Mar 21, 2017

Uber will release its first diversity report this month

Jeff Chiu / AP

Uber, whose CEO has long resisted releasing company data on employee demographics, will release its first report by the end of the month, HR chief Liane Hornsey said on Tuesday during a conference call with reporters.

Hornsey, along with board member Arianna Huffington and regional manager Rachel Holt, reiterated past statements about the company's commitment to change, during the call, but offered few specifics. Huffington also continued to defend CEO Travis Kalanick.

Other highlights from the briefing:

  • It plans to complete its internal investigation, led by former attorney general Eric Holder, by the end of April. Huffington added that whatever those results are, they "will be honored by everyone at Uber."
  • Uber said its workforce doubled last year.
  • The board is in the midst of interviewing COO candidates and is pleased with quality of interested candidates, according to Huffington.
  • Last week, Uber had another record week in US ridership, continuing a trend Axios previously reported.

Gender imbalance: Several journalists pointed out that all executives on the call were women, while CEO Travis Kalanick and board member and investor Bill Gurley were busy with interviewing potential COO candidates. Hornsey and Huffington both said that they were also involved with the COO search.

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Police officer in George Floyd killing arrested

A protester with a sign with George Floyd's last words. Photo: Stephen Maturen/Getty Images

Derek Chauvin, the Minneapolis police officer involved in the killing of George Floyd, was taken into custody Friday by Minnesota's Bureau of Criminal Apprehension, according to the Star Tribune's Briana Bierschbach.

The state of play: Minnesota Department of Public Safety Commissioner John Harrington said that there was no additional charging information yet, as that decision is in the jurisdiction of the Hennepin County Attorney's Office.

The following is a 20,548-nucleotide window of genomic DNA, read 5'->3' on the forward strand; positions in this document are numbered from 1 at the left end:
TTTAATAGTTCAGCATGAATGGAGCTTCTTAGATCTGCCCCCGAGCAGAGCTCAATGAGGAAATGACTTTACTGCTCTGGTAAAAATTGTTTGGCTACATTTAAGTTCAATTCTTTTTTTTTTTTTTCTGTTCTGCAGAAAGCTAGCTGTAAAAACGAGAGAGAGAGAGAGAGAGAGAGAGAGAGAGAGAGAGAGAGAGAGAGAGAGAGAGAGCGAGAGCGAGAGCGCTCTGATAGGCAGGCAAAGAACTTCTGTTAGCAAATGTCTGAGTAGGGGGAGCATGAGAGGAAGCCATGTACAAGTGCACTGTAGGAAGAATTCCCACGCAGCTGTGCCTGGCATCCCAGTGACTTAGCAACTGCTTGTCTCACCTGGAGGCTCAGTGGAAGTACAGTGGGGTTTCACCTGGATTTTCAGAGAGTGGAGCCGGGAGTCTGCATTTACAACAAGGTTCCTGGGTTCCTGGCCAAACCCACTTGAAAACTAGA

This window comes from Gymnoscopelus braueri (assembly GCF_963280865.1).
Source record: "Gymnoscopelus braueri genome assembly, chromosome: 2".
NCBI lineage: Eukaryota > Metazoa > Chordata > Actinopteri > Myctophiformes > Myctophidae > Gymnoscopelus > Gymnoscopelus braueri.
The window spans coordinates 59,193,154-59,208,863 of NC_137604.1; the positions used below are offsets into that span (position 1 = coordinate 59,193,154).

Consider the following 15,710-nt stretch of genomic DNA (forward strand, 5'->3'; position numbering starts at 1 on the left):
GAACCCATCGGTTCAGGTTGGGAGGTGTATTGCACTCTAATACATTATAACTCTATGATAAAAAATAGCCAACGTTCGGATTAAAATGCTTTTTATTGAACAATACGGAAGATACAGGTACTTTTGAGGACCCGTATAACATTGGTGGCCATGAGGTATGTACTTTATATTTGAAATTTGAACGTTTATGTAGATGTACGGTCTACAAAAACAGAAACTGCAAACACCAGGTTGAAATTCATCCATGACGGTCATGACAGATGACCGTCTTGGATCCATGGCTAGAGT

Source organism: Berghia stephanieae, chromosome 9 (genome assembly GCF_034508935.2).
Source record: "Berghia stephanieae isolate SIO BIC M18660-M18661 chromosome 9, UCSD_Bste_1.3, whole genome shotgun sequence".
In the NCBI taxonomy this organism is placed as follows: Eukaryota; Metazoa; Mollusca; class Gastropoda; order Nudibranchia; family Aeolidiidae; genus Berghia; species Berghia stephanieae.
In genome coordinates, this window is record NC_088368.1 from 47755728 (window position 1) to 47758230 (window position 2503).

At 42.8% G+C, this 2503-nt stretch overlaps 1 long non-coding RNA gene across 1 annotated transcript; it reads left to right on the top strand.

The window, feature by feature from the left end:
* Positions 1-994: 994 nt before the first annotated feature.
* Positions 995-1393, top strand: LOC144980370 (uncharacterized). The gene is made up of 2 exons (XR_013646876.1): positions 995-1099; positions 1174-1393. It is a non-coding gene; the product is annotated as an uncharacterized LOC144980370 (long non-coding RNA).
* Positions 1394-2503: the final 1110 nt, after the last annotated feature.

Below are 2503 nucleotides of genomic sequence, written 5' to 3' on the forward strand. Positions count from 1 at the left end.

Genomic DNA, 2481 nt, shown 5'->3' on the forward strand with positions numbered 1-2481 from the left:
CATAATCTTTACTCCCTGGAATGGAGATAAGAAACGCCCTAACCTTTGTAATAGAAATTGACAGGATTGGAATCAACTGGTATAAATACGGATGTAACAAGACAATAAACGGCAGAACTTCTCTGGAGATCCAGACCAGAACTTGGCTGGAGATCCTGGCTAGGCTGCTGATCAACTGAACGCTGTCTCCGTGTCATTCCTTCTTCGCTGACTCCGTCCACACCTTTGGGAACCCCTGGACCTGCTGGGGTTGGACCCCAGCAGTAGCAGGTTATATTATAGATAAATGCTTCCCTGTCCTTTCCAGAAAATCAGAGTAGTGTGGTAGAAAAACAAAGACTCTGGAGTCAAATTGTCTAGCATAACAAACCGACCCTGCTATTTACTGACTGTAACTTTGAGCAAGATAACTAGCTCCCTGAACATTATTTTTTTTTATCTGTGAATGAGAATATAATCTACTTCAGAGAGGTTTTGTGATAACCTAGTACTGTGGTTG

This is a breaking news story and will be updated.

Trump forces fateful choices on Twitter and Facebook

Illustration: Sarah Grillo/Axios

President Trump's war with Twitter is confronting social media platforms with a hard dilemma: whether to take fuller responsibility for what people say on their services, or to step back and assume a more quasi-governmental role.

The big picture: Facebook is trying to be more like a government committing to impartiality and protecting free speech and building mechanisms for arbitration. Twitter, pushed by Trump's inflammatory messages, is opting to more aggressively enforce conduct rules on its private property, like a mall owner enforcing rules inside the gates.

Updated 53 mins ago - Politics & Policy

Coronavirus dashboard

Illustration: Sarah Grillo/Axios

  1. Global: Total confirmed cases as of 1 p.m. ET: 5,851,494 — Total deaths: 362,238 — Total recoveries — 2,445,181Map.
  2. U.S.: Total confirmed cases as of 1 p.m. ET: 1,729,185 — Total deaths: 101,706 — Total recoveries: 399,991 — Total tested: 15,646,041Map.
  3. 2020: North Carolina asks RNC if convention will honor Trump's wish for no masks or social distancing.
  4. Public health: Hydroxychloroquine prescription fills exploded in March —How the U.S. might distribute a vaccine.
  5. Transportation: National mobility keeps rising as more states reopen economies.
  6. 🎧 Podcast: Saying goodbye to U.S. megacities.